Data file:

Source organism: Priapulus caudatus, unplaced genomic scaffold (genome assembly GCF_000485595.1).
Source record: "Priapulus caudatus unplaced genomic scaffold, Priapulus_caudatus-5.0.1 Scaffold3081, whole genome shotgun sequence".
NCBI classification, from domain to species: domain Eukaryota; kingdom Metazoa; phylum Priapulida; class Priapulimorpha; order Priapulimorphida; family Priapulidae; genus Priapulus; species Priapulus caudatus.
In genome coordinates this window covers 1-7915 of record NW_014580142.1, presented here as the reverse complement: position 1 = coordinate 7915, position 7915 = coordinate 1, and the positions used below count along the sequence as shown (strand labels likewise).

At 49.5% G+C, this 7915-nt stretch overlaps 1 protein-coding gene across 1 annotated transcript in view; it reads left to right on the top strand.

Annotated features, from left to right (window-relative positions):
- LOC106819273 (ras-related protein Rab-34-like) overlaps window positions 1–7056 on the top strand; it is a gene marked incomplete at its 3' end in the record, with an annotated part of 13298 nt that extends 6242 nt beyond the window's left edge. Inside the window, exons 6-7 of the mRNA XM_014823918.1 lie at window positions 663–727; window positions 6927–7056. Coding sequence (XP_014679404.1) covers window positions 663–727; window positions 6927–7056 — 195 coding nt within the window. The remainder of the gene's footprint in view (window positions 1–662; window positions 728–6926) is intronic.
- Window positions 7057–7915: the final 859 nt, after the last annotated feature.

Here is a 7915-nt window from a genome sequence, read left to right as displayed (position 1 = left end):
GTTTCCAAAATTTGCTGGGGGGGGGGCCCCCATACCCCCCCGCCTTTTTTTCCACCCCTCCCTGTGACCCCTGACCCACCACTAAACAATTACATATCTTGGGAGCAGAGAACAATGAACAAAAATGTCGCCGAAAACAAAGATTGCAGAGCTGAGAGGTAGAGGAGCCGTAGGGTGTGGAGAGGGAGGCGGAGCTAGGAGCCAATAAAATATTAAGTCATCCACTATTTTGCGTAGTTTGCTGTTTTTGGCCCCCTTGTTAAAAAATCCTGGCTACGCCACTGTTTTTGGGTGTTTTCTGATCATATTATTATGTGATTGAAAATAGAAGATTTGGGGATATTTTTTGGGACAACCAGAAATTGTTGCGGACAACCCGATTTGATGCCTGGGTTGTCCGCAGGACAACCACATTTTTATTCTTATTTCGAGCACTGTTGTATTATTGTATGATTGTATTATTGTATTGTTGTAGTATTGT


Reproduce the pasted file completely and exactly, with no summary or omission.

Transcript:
Source organism: Priapulus caudatus, unplaced genomic scaffold (genome assembly GCF_000485595.1).
Source record: "Priapulus caudatus unplaced genomic scaffold, Priapulus_caudatus-5.0.1 Scaffold3081, whole genome shotgun sequence".
NCBI classification, from domain to species: domain Eukaryota; kingdom Metazoa; phylum Priapulida; class Priapulimorpha; order Priapulimorphida; family Priapulidae; genus Priapulus; species Priapulus caudatus.
In genome coordinates this window covers 1-7915 of record NW_014580142.1, presented here as the reverse complement: position 1 = coordinate 7915, position 7915 = coordinate 1, and the positions used below count along the sequence as shown (strand labels likewise).

At 49.5% G+C, this 7915-nt stretch overlaps 1 protein-coding gene across 1 annotated transcript in view; it reads left to right on the top strand.

Annotated features, from left to right (window-relative positions):
- LOC106819273 (ras-related protein Rab-34-like) overlaps window positions 1–7056 on the top strand; it is a gene marked incomplete at its 3' end in the record, with an annotated part of 13298 nt that extends 6242 nt beyond the window's left edge. Inside the window, exons 6-7 of the mRNA XM_014823918.1 lie at window positions 663–727; window positions 6927–7056. Coding sequence (XP_014679404.1) covers window positions 663–727; window positions 6927–7056 — 195 coding nt within the window. The remainder of the gene's footprint in view (window positions 1–662; window positions 728–6926) is intronic.
- Window positions 7057–7915: the final 859 nt, after the last annotated feature.

Here is a 7915-nt window from a genome sequence, read left to right as displayed (position 1 = left end):
GTTTCCAAAATTTGCTGGGGGGGGGGCCCCCATACCCCCCCGCCTTTTTTTCCACCCCTCCCTGTGACCCCTGACCCACCACTAAACAATTACATATCTTGGGAGCAGAGAACAATGAACAAAAATGTCGCCGAAAACAAAGATTGCAGAGCTGAGAGGTAGAGGAGCCGTAGGGTGTGGAGAGGGAGGCGGAGCTAGGAGCCAATAAAATATTAAGTCATCCACTATTTTGCGTAGTTTGCTGTTTTTGGCCCCCTTGTTAAAAAATCCTGGCTACGCCACTGTTTTTGGGTGTTTTCTGATCATATTATTATGTGATTGAAAATAGAAGATTTGGGGATATTTTTTGGGACAACCAGAAATTGTTGCGGACAACCCGATTTGATGCCTGGGTTGTCCGCAGGACAACCACATTTTTATTCTTATTTCGAGCACTGTTGTATTATTGTATGATTGTATTATTGTATTGTTGTAGTATTGT